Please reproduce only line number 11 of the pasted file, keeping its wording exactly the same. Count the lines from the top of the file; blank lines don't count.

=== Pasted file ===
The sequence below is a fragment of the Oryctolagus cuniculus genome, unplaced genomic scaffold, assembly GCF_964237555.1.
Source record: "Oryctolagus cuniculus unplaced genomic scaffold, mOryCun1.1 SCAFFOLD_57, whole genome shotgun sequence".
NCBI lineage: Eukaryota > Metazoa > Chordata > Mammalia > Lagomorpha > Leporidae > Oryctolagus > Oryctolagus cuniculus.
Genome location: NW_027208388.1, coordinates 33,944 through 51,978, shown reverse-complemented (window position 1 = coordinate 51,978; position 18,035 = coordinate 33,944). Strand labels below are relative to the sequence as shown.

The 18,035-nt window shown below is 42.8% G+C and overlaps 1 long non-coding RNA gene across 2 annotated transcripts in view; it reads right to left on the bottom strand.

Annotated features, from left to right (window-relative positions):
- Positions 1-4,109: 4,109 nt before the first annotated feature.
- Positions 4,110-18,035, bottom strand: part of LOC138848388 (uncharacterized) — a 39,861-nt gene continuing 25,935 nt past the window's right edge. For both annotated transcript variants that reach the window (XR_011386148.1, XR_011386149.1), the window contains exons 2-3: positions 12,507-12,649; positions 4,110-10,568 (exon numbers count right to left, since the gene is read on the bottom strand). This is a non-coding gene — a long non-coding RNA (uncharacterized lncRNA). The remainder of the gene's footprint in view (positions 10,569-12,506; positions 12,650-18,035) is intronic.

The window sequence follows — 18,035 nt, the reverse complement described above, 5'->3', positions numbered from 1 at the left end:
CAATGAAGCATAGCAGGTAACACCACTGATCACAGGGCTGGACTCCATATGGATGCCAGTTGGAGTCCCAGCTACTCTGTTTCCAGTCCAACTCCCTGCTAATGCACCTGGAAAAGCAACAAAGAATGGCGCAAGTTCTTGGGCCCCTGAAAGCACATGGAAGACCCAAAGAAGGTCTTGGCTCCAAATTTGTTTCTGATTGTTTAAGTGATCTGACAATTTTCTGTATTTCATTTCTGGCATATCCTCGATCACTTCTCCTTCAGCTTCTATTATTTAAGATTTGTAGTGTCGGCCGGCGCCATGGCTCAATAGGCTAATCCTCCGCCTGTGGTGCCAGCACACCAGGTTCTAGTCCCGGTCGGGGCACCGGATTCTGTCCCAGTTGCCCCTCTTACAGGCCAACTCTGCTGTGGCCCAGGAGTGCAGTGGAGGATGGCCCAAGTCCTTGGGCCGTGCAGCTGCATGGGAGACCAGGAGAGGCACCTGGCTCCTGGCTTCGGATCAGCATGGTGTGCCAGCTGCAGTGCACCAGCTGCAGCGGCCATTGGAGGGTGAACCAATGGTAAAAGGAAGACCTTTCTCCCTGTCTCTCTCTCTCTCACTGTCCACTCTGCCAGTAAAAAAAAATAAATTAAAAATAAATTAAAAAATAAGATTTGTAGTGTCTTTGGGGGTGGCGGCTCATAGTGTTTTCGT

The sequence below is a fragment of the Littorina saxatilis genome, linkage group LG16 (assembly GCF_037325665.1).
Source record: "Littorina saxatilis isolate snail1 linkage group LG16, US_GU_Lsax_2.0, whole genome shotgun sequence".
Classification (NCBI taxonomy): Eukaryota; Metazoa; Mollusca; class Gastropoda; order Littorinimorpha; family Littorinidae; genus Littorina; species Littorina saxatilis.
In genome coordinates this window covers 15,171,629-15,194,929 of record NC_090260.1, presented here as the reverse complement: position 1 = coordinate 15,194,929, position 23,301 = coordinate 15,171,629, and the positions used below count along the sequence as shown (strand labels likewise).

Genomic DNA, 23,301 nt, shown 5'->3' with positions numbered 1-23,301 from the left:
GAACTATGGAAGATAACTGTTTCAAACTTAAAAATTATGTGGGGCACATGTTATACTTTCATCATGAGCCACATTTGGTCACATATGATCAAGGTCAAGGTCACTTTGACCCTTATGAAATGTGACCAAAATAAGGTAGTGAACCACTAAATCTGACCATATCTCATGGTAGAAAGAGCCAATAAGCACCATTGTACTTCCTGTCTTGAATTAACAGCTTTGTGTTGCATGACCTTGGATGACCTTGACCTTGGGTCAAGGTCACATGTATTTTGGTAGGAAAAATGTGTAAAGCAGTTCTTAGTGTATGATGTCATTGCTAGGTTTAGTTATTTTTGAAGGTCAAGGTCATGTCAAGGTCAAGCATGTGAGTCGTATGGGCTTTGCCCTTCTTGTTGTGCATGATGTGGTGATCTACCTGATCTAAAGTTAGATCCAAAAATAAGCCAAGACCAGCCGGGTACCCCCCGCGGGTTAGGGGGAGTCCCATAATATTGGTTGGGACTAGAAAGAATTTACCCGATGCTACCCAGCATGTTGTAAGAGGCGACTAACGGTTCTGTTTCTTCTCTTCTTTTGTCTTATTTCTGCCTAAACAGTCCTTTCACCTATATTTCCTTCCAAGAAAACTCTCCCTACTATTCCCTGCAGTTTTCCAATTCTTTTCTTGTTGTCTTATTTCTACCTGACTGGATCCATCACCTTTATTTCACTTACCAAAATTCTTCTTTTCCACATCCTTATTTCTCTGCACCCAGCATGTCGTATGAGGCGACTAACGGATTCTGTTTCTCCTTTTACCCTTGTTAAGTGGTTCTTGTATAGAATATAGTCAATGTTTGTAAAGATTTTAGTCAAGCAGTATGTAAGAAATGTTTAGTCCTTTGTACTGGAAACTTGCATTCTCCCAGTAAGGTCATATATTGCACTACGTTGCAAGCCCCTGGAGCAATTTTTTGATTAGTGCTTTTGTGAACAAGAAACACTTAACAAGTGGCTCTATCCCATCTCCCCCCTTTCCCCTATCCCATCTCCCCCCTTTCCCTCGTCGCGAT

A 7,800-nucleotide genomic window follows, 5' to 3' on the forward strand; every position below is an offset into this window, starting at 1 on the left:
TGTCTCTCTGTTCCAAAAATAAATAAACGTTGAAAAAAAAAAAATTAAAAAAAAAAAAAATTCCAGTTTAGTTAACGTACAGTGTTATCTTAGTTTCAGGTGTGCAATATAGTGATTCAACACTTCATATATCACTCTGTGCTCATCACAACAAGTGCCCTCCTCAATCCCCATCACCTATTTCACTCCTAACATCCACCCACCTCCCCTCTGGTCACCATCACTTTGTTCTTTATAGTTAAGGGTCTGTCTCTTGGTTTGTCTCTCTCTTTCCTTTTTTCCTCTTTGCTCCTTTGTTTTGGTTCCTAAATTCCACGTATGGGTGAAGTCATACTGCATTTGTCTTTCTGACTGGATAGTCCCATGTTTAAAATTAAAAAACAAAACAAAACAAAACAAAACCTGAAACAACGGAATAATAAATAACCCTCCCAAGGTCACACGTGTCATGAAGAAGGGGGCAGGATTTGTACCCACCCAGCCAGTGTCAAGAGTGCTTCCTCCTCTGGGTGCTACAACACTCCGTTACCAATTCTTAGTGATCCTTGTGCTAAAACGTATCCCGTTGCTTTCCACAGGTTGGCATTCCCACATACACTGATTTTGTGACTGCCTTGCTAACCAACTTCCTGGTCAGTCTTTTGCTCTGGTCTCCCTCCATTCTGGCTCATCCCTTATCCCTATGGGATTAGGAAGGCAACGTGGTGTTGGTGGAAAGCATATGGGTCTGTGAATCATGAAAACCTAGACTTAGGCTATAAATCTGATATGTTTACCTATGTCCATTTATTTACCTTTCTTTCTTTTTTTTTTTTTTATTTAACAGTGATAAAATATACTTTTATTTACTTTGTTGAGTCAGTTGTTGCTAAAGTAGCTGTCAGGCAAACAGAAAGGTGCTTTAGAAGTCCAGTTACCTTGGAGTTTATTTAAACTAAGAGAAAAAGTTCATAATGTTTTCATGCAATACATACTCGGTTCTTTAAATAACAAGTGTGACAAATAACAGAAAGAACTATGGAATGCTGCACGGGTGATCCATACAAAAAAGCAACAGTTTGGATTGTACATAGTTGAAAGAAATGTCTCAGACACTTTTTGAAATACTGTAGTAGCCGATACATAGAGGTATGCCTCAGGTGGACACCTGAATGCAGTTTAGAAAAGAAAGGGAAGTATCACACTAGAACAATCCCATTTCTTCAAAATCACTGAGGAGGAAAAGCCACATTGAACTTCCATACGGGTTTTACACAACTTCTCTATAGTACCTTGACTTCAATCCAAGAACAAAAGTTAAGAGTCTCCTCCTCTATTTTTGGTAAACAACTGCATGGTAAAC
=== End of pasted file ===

The sequence below is a fragment of the Littorina saxatilis genome, linkage group LG16 (assembly GCF_037325665.1).